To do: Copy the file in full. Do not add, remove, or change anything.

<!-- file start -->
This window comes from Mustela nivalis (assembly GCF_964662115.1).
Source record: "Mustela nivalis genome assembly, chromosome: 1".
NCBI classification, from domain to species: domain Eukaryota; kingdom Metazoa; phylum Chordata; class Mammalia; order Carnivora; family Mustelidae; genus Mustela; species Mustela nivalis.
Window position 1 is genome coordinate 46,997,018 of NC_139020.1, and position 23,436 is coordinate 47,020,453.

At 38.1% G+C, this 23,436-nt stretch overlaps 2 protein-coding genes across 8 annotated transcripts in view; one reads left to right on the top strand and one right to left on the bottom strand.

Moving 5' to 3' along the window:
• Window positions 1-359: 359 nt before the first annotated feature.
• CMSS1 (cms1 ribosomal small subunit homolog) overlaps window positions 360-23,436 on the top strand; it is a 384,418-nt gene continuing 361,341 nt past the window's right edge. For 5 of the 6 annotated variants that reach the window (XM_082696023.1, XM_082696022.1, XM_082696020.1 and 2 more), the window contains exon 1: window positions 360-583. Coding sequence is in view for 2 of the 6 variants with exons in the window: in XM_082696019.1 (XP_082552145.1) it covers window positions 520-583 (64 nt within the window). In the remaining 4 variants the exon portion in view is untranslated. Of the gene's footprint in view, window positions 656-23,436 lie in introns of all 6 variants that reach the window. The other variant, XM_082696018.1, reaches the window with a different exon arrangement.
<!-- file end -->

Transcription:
This window comes from Mustela nivalis (assembly GCF_964662115.1).
Source record: "Mustela nivalis genome assembly, chromosome: 1".
NCBI classification, from domain to species: domain Eukaryota; kingdom Metazoa; phylum Chordata; class Mammalia; order Carnivora; family Mustelidae; genus Mustela; species Mustela nivalis.
Window position 1 is genome coordinate 46,997,018 of NC_139020.1, and position 23,436 is coordinate 47,020,453.

At 38.1% G+C, this 23,436-nt stretch overlaps 2 protein-coding genes across 8 annotated transcripts in view; one reads left to right on the top strand and one right to left on the bottom strand.

Moving 5' to 3' along the window:
• Window positions 1-359: 359 nt before the first annotated feature.
• CMSS1 (cms1 ribosomal small subunit homolog) overlaps window positions 360-23,436 on the top strand; it is a 384,418-nt gene continuing 361,341 nt past the window's right edge. For 5 of the 6 annotated variants that reach the window (XM_082696023.1, XM_082696022.1, XM_082696020.1 and 2 more), the window contains exon 1: window positions 360-583. Coding sequence is in view for 2 of the 6 variants with exons in the window: in XM_082696019.1 (XP_082552145.1) it covers window positions 520-583 (64 nt within the window). In the remaining 4 variants the exon portion in view is untranslated. Of the gene's footprint in view, window positions 656-23,436 lie in introns of all 6 variants that reach the window. The other variant, XM_082696018.1, reaches the window with a different exon arrangement.